Though this notice gives her birth year as 1865, Caroline Dunston‘s death certificate describes her as 47 years old, i.e. born around 1883. Though imprecise knowledge of birth years were not uncommon in 1930, it’s hard to imagine how a 47 year-old woman could be regarded as “among the oldest members” of Elks Daughters of the Ark of the Covenant No. 214.
Clare [sic] Dunston is listed in the 1920 census of Wilson, Wilson County, on Lodge Street. She is described as a 30 year-old tobacco factory worker, and her household included children Mamie, 14, servant, and Winnie, 9, and brother-in-law Charles Dunston, 20, lumber company truck driver.
Caroline Dunston appears in the 1922, 1925, 1928, and 1930 Wilson city directories with several related family members — Charles, Leroy, Mamie, Eveline, and Winnie Dunston.
Nora Whitfield died 23 July 1924 in Wilson. Per her death certificate, she was born in Wilson County [on a unstated date] to William Dunston and Caroline Thomas; and lived at 1012 Robeson Street. Charley Dunston was informant.
William Dunston died 12 February 1926 in Wilson. Per his death certificate, he was 28 years old; was born in Louisburg, N.C., to William Dunston and Carolina Branch; lived at 205 Manchester; and worked as a day laborer at a tobacco factory. Informant was Carolina Branch Dunston.
Per her death certificate, Caroline Dunston died 25 December 1930; was 47 years old; was a widow; lived at 705 East Nash Street; and was born in Franklin County, N.C., to Clancie Thomas. Informant was William Dunston.
Abstracts of deeds recording the purchase of real property by African-American churches and lodges in Wilson County:
On 16 November 1916, J.L. Yelverton and Mary B. Yelverton sold J.H. Winston, Nathan Locus, and Peter Barnes, trustees of Travelers Rest Church of the Bethlehem Primitive Baptist Association, for $50, a lot in Stantonsburg bordering the Yelvertons, the colored school, and B.M. Whitley. The purchase was recorded 6 October 1917 in Deed Book 111, page 347, Register of Deeds office, Wilson.
On 18 October 1917, Ace Lucas and wife Anne Lucas sold L. Blackwell, Wesley Strickland, Herbert Taylor, and Ace Lucas, trustees of Sandy Fork Missionary Baptist Church, a 90′ by 90′ lot in Taylors township adjacent to the lands of U.H. Cozart and Ace Lucas. The lot was to be used for Missionary Baptist church building and would revert to the Lucases otherwise. The purchase was recorded 17 November 1917 in Deed Book 111, page 423, Register of Deeds office, Wilson. [Sandy Fork’s current church is just across the county line in Nash County.]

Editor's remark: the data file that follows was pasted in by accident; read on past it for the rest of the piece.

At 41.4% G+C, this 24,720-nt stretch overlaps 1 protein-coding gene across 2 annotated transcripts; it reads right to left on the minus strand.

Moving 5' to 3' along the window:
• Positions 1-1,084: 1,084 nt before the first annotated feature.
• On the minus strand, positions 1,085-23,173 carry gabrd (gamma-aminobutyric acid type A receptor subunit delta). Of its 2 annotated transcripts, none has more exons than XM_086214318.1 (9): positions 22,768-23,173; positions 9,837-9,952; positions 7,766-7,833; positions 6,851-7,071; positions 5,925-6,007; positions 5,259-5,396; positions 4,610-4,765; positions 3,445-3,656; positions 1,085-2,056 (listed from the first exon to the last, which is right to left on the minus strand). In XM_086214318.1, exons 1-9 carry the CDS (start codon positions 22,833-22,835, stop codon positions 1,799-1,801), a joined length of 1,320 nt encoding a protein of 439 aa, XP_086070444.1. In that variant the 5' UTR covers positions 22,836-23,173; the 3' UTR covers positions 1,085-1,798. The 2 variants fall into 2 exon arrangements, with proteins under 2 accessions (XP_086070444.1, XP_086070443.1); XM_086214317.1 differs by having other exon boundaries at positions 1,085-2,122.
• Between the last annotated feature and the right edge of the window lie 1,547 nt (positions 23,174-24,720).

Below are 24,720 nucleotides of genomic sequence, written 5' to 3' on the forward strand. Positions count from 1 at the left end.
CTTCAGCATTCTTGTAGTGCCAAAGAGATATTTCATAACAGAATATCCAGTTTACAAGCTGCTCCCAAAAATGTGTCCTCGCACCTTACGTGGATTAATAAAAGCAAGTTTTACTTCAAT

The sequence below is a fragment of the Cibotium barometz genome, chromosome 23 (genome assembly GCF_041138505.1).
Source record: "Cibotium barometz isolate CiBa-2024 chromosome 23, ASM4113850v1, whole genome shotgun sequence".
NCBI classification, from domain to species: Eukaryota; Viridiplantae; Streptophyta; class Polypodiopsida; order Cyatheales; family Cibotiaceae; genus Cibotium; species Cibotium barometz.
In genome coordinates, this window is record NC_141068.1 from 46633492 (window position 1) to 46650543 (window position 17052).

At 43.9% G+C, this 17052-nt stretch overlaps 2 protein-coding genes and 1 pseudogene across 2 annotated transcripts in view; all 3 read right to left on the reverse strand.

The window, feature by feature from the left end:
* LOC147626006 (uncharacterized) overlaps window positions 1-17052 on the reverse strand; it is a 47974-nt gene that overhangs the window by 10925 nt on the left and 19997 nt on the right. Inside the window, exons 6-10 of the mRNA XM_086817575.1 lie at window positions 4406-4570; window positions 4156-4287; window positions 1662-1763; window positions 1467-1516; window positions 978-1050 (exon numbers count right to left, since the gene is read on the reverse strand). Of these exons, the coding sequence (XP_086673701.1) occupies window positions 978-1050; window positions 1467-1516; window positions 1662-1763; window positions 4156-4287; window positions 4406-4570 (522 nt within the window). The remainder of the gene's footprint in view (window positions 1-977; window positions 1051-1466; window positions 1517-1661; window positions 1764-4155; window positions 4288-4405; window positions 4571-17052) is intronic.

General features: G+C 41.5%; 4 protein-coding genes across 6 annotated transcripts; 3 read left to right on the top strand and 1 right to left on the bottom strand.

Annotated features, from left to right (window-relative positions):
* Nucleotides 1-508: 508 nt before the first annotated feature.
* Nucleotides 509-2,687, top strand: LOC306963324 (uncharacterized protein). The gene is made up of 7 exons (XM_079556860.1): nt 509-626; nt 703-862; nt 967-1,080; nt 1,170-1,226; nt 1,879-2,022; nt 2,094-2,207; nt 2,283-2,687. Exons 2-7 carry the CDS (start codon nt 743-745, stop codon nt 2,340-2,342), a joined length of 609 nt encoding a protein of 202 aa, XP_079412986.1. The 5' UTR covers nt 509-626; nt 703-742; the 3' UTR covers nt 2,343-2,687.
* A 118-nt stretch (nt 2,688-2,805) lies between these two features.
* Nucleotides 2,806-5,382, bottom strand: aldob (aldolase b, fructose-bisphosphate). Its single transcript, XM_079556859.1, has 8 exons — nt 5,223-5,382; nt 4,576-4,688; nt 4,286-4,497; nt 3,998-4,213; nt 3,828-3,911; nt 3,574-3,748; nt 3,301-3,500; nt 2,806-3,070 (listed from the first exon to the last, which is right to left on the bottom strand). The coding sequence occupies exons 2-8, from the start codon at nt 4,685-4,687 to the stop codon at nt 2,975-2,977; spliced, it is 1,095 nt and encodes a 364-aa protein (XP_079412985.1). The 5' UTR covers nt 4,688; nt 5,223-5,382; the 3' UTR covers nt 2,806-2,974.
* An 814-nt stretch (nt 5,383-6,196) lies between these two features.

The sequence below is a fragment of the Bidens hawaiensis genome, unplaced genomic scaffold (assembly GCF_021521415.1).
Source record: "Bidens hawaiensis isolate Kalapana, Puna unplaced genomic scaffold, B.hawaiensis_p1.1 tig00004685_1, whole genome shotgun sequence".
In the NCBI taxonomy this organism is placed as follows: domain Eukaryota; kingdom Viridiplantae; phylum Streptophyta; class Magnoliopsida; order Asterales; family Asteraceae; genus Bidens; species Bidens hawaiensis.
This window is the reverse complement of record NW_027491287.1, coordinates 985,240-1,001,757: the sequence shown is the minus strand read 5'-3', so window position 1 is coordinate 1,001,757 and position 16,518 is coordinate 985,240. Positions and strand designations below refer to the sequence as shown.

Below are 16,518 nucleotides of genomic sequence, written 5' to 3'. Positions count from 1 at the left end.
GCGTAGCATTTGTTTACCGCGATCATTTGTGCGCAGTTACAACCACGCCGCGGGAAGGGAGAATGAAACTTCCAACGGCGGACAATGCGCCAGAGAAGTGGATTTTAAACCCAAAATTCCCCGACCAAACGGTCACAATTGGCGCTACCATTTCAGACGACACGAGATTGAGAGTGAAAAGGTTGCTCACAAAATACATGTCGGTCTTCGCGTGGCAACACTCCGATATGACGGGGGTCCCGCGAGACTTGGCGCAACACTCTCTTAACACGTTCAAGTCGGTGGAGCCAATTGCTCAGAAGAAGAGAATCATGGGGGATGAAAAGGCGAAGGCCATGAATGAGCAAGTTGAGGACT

On 24 February 1919, Jesse R. Barnes and wife Sarah L. Barnes, having borrowed $300 from George W. Harris, W.M. Pearce, and E.H. Haskins, trustees of the Christian Aid Society of Rountree Missionary Baptist Church, signed over to the Society 3.44 acres on “Colored Masonic Cemetery Road” [Lane Street] adjacent to the lands of Dollison Powell, Margaret Artis, Raleigh Real Estate and Trust Company and S.H. Vick. The Barneses had purchased this property from S.H. and Annie Vick on 26 April 1913, per Deed Book 91, page 580, and the $300 went to pay them off. The loan to the Society was due 24 February 1920. If the Barneses were to default, the Society’s trustees were to sell the land at auction, recoup the debt, and pay any remainder to the Barneses. On the other hand, if the note were satisfied, the deed was void. The deed, filed at Deed Book 117, page 285, was marked paid on 8 February 1923. [This parcel was much smaller than the Barnes land that ultimately became Rest Haven cemetery.]
On 9 March 1926, Glenn S.McBrayer and wife Lillian L. McBrayer sold W.H. Brown, W.H. Kittrell, A.C. Winstead, Jno. A. Parker, and Jesse Holden, trustees of Marshall Lodge No. 297, Approved Benevolent Protective Order of Elks of the World, a lot at the corner of Vick and Nash Streets, being part of Lot No. 1 of Block B of the Rountree property recorded in Deed Book 78, pages 62-63, Register of Deeds office, Wilson. The purchase was recorded 29 May 1926 in Deed Book 161, page 608, Register of Deeds office, Wilson.
In 1954, Marshall Lodge 297 of the International Benevolent and Protective Order of Elks dedicated a new brick lodge hall at the corner of Nash and Vick Streets. Prior to this, the Elks met at 541 East Nash.
1001-1005 East Nash Street.
Clarence Best engraved the cornerstone.
The lodge is defunct, and the building, long abandoned, is scheduled for demolition.